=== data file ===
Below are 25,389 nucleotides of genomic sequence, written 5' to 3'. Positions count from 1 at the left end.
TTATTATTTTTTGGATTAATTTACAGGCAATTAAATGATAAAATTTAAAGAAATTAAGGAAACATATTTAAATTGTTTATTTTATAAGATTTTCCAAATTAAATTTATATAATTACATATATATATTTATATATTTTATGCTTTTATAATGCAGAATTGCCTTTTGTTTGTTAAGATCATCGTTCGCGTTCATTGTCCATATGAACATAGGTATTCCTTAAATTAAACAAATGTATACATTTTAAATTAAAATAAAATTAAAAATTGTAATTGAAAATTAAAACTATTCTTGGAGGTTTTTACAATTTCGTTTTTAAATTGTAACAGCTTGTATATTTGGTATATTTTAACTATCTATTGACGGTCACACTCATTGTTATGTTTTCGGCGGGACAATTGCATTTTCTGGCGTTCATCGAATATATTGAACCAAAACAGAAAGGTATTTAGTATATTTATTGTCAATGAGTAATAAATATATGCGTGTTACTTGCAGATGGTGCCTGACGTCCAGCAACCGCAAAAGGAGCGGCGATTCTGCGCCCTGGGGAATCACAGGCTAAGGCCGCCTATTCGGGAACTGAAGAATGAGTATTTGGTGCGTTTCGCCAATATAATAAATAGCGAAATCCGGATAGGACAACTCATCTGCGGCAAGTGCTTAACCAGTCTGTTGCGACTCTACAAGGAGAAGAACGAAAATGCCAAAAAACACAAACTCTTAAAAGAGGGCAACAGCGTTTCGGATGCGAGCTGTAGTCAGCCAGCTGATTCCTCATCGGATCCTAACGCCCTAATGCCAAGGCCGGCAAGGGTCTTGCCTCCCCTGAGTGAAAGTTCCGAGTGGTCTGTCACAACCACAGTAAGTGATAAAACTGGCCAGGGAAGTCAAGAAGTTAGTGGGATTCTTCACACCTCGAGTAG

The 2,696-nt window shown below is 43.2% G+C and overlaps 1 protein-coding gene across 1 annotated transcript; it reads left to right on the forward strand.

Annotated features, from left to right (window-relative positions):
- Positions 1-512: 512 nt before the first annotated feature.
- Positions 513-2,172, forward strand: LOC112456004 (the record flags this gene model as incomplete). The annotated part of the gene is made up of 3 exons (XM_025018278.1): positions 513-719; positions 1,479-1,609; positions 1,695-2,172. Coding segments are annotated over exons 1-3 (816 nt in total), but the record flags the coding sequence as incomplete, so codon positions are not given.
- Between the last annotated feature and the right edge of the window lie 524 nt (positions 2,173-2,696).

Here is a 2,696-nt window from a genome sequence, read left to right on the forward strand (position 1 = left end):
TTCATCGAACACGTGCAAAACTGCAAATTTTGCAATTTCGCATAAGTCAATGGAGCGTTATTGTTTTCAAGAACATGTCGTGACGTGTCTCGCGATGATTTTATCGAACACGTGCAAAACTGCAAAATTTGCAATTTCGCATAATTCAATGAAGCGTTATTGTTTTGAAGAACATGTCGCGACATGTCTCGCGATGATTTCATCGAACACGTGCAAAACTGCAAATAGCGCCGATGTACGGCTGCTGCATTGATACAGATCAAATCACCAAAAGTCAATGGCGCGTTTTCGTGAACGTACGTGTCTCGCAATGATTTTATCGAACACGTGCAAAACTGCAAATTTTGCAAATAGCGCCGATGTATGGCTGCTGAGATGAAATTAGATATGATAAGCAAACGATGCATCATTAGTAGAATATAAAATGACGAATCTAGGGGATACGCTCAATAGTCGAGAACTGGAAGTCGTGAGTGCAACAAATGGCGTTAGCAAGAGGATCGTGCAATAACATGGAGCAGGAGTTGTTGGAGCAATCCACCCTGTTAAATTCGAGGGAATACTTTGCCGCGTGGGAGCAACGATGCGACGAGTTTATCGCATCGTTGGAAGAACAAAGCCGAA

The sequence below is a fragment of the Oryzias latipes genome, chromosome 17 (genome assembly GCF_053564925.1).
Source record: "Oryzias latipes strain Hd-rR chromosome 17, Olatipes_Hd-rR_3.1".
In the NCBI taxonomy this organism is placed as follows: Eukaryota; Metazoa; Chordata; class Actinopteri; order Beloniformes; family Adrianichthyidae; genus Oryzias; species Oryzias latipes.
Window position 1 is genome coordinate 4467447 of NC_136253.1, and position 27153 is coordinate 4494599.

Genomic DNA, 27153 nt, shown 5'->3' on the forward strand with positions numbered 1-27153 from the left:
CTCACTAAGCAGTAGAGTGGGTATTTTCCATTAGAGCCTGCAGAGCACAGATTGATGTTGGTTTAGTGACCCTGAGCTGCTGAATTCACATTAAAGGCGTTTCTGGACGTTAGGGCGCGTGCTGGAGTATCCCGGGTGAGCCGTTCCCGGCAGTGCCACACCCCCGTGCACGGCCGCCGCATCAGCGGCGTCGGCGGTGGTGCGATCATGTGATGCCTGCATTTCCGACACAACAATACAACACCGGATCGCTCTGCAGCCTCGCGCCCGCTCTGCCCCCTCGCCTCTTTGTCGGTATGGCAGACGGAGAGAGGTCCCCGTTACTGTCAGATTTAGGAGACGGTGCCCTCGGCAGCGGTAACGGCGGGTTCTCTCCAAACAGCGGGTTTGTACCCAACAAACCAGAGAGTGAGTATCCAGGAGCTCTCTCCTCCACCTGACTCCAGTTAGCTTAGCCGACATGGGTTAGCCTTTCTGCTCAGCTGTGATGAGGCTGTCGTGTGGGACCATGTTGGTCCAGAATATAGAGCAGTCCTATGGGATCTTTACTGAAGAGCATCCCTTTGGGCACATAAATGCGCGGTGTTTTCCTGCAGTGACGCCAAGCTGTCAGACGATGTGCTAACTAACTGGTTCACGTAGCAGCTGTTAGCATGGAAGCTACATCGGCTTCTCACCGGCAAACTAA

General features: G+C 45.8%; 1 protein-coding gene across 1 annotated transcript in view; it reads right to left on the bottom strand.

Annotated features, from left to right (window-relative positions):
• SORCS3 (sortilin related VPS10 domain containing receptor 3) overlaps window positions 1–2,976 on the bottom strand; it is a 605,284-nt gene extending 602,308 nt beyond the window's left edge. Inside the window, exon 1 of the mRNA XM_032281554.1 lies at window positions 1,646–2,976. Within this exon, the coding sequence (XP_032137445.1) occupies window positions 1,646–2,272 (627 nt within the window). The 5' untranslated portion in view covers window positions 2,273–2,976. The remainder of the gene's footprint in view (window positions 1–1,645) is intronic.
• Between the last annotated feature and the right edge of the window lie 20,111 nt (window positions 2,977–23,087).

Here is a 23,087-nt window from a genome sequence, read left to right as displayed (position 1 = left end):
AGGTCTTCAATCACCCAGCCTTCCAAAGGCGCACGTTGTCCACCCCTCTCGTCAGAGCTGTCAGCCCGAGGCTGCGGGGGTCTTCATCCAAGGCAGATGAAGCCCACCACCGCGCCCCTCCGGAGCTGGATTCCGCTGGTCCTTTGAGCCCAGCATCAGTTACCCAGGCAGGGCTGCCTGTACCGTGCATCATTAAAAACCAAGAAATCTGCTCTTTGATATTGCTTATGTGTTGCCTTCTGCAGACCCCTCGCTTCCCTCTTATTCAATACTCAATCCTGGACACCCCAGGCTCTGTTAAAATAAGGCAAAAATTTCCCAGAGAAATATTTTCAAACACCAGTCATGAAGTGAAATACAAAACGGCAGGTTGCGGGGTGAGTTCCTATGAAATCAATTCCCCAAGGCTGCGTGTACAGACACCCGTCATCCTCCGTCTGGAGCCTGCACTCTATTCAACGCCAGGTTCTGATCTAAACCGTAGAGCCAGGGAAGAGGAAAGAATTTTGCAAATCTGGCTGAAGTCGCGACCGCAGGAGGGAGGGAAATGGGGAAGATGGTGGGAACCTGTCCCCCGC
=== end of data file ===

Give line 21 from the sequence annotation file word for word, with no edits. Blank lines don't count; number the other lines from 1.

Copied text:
AGGTCTTCAATCACCCAGCCTTCCAAAGGCGCACGTTGTCCACCCCTCTCGTCAGAGCTGTCAGCCCGAGGCTGCGGGGGTCTTCATCCAAGGCAGATGAAGCCCACCACCGCGCCCCTCCGGAGCTGGATTCCGCTGGTCCTTTGAGCCCAGCATCAGTTACCCAGGCAGGGCTGCCTGTACCGTGCATCATTAAAAACCAAGAAATCTGCTCTTTGATATTGCTTATGTGTTGCCTTCTGCAGACCCCTCGCTTCCCTCTTATTCAATACTCAATCCTGGACACCCCAGGCTCTGTTAAAATAAGGCAAAAATTTCCCAGAGAAATATTTTCAAACACCAGTCATGAAGTGAAATACAAAACGGCAGGTTGCGGGGTGAGTTCCTATGAAATCAATTCCCCAAGGCTGCGTGTACAGACACCCGTCATCCTCCGTCTGGAGCCTGCACTCTATTCAACGCCAGGTTCTGATCTAAACCGTAGAGCCAGGGAAGAGGAAAGAATTTTGCAAATCTGGCTGAAGTCGCGACCGCAGGAGGGAGGGAAATGGGGAAGATGGTGGGAACCTGTCCCCCGC